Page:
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Suicide attempts are associated with activated immune-inflammatory, nitro-oxidative, and neurotoxic pathways: A systematic review and meta-analysis

journal contribution
posted on 2022-09-28, 10:33 authored by A Vasupanrajit, K Jirakran, C Tunvirachaisakul, Michael Maes
Background: Suicide attempts (SA) frequently occur in patients with mood disorders and schizophrenia, which are both accompanied by activated immune-inflammatory and nitro-oxidative (IO&NS) pathways. Methods: We searched PubMed, Google Scholar, and Web of Science, for articles published from inception until February 1, 2021. We included studies that compared blood biomarkers in psychiatric patients with (SA+) and without SA (SA-) and heathy controls and we combined different IO&NS biomarkers into immune, inflammatory, and neurotoxic profiles and used meta-analysis (random-effect model with restricted maximum-likelihood) to delineate effect sizes with 95% confidence interval (CI). Findings: Our search included 51 studies comprising 4.945 SA+ patients and 24.148 controls. We stratified the control group into healthy controls and SA- patients. SA+ patients showed significantly (p<0.001) increased immune activation (SMD: 1.044; CI: 0.599, 1.489), inflammation (SMD: 1.109; CI: 0.505, 1.714), neurotoxicity (SMD: 0.879; CI: 0.465, 1.293), and lowered neuroprotection (SMD: 0.648; CI: 0.354, 0.941) as compared with healthy controls. When compared with SA- patients, those with SA+ showed significant (p<0.001) immune activation (SMD: 0.290; CI: 0.183, 0.397), inflammation (SMD: 0.311; CI: 0.191, 0.432), and neurotoxicity (SMD: 0.315; CI: 0.198, 0.432), and lowered neuroprotection (SMD: 0.341; CI: 0.167, 0.515). Patients with current, but not lifetime, SA showed significant (p<0.001) levels of inflammation and neurotoxicity as compared with controls. Conclusions: Patients with immune activation are at a higher risk of SA which may be explained by increased neurotoxicity due to inflammation and nitro-oxidative stress. This meta-analysis discovered new biomarkers of SA and therapeutic targets to treat individuals with SA.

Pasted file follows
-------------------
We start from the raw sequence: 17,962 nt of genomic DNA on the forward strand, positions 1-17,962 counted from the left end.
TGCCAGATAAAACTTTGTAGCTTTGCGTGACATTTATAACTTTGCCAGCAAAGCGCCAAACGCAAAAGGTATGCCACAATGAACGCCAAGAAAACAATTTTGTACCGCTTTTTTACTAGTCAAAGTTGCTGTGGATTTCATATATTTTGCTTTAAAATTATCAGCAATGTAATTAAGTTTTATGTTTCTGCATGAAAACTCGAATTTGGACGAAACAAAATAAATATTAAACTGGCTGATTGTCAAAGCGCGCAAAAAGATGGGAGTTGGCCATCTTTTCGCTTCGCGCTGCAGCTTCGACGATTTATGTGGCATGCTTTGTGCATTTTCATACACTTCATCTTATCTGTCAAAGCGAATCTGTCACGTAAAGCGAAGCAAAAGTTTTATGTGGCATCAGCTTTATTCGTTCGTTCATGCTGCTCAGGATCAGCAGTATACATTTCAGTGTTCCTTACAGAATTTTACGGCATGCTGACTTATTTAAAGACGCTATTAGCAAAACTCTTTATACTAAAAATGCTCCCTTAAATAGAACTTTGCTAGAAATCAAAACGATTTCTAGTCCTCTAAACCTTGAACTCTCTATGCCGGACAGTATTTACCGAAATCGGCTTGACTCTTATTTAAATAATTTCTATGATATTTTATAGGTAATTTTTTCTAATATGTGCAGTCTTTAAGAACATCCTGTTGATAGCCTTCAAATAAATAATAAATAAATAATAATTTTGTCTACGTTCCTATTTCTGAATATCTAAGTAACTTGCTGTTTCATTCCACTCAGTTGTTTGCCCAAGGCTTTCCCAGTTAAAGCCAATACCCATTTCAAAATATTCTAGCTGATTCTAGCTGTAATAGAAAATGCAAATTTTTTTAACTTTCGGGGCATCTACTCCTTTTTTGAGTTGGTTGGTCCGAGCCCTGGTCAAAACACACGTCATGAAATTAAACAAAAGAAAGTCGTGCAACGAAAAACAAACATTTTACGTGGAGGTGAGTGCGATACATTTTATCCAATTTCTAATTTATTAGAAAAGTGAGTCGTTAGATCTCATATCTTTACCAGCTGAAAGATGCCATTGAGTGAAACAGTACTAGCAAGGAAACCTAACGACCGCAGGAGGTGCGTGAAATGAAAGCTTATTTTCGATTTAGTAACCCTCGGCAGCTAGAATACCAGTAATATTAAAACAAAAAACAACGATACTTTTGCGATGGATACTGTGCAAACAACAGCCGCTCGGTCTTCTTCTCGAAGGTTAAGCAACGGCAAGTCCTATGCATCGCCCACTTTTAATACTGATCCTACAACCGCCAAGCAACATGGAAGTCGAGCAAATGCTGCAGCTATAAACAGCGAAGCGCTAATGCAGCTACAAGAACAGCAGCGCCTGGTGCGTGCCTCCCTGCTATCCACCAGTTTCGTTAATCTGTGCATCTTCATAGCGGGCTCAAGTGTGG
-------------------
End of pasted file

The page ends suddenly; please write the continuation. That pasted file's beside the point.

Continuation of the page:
Journal of Affective Disorders




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